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Kentucky Department of Charitable Gaming achieves accreditation after 18-month process

The Kentucky Department of Charitable Gaming was presented recently with a Certificate of Accreditation from the Kentucky Association of Chiefs of Police (KACP). The informal ceremony culminates an 18-month-long process that guarantees the department has a high level of law enforcement professionalism based on standards of operation that are reviewed and accepted by the association.

“The Department of Charitable Gaming joins the Public Protection Cabinet’s (PPC) Departments of Insurance and Alcoholic Beverage Control in securing accreditation, meaning that all three of our enforcement divisions with sworn officers are now accredited,” says PPC Secretary Ray A. Perry. “What this means for the public is an assurance that our enforcement officers are the best trained and our enforcement divisions have policies and procedures on the books that benefit both them and the public who we serve.”

DCG Commissioner Ambrose Wilson says he’s proud of his staff who secured the accreditation. “Charitable Gaming’s enforcement staff have worked tirelessly in reaching this milestone. It was a group effort—Deputy Commissioner Doug Asher, Enforcement Director Richard Mayse, manager Nicole Creech and administrative assistant Lydia O’Connell-Roberts—put in hours upon hours to perfect the application and update our policy manuals to ensure all accreditation criteria were met.”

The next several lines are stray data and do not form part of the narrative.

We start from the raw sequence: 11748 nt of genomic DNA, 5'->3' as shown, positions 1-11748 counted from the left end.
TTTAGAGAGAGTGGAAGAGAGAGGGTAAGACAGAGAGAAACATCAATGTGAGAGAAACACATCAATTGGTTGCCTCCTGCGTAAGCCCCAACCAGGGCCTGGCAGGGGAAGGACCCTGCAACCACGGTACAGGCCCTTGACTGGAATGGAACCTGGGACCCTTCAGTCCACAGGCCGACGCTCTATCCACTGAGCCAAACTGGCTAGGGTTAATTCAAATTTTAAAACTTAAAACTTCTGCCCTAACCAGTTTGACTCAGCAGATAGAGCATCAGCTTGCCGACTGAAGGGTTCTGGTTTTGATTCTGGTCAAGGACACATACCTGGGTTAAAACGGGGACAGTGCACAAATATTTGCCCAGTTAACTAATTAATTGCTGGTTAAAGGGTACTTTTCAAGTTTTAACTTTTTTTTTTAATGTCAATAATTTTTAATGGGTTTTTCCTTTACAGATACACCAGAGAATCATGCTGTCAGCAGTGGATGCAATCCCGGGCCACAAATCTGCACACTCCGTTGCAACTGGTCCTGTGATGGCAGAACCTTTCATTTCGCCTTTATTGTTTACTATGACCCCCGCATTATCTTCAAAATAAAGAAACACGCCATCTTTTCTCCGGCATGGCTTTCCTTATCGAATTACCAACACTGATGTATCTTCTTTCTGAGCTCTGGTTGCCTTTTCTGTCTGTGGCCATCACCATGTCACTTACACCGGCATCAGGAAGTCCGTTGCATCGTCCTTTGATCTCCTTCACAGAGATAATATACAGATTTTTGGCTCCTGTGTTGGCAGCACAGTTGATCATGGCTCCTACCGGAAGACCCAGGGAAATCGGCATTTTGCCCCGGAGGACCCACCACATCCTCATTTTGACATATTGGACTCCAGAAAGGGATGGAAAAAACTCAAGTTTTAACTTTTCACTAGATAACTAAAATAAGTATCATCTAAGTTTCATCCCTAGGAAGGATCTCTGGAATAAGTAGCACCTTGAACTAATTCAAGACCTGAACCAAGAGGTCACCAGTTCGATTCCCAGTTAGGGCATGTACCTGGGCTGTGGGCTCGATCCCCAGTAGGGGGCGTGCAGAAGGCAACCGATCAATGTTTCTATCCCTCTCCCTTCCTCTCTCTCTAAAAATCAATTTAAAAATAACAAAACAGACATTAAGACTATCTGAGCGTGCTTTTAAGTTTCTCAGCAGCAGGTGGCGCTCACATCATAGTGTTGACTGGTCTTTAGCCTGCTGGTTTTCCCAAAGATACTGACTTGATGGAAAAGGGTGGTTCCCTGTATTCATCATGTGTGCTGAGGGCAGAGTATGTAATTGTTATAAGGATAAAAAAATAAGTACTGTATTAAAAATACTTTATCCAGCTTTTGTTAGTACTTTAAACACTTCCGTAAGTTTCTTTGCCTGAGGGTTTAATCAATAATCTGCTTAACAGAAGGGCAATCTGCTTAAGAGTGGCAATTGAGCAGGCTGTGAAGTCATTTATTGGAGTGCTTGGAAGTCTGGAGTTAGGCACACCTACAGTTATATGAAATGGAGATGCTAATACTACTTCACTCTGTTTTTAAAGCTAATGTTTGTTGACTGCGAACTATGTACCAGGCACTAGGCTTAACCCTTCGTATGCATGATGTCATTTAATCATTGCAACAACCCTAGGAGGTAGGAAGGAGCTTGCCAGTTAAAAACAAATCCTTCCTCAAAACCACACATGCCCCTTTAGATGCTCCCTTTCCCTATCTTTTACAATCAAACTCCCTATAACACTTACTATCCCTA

The KACP accreditation process assists law enforcement agencies in evaluating and improving their overall performance. Accredited departments benefit from the use of consistent and proven procedures, clearly outlined policies, and efficient practices. For the public, accreditation signifies that the agency maintains as high a degree of effectiveness and professionalism as possible.

Enforcement Director Richard Mayse explains that accreditation can also be a recruitment tool for new employees. “Accreditation says to new hires that our agency cares about our reputation, promotes accountability and professionalism among our staff, and that we have quality policies and procedures in writing that guide our actions daily.”

In 2022, the Enforcement Division added a much-needed investigator in southern Kentucky to assist the other four investigators in conducting investigations. Investigators are located throughout the state and focus on investigating complaints and alleged criminal activity, which may include theft, criminal possession of a forged instrument, the promotion of gambling, possession of gambling devices, participation in a continuing criminal enterprise, diversion of charitable gaming funds, tax evasion, and money laundering.

In 2021, DCG received 216 complaints throughout the state. That year charitable gaming’s gross receipts totaled more than $581 million, which constitutes about 6.6 percent of dollars wagered. The gross receipts of a charitable gaming organization are defined as the monies received before payouts or expenses are deducted. Also in 2021, there were 451 licensed charitable gaming organizations in the Commonwealth.

Accreditation is valid for five years at which time the department will undergo a review for re-accreditation.

Kentucky Public Protection Cabinet

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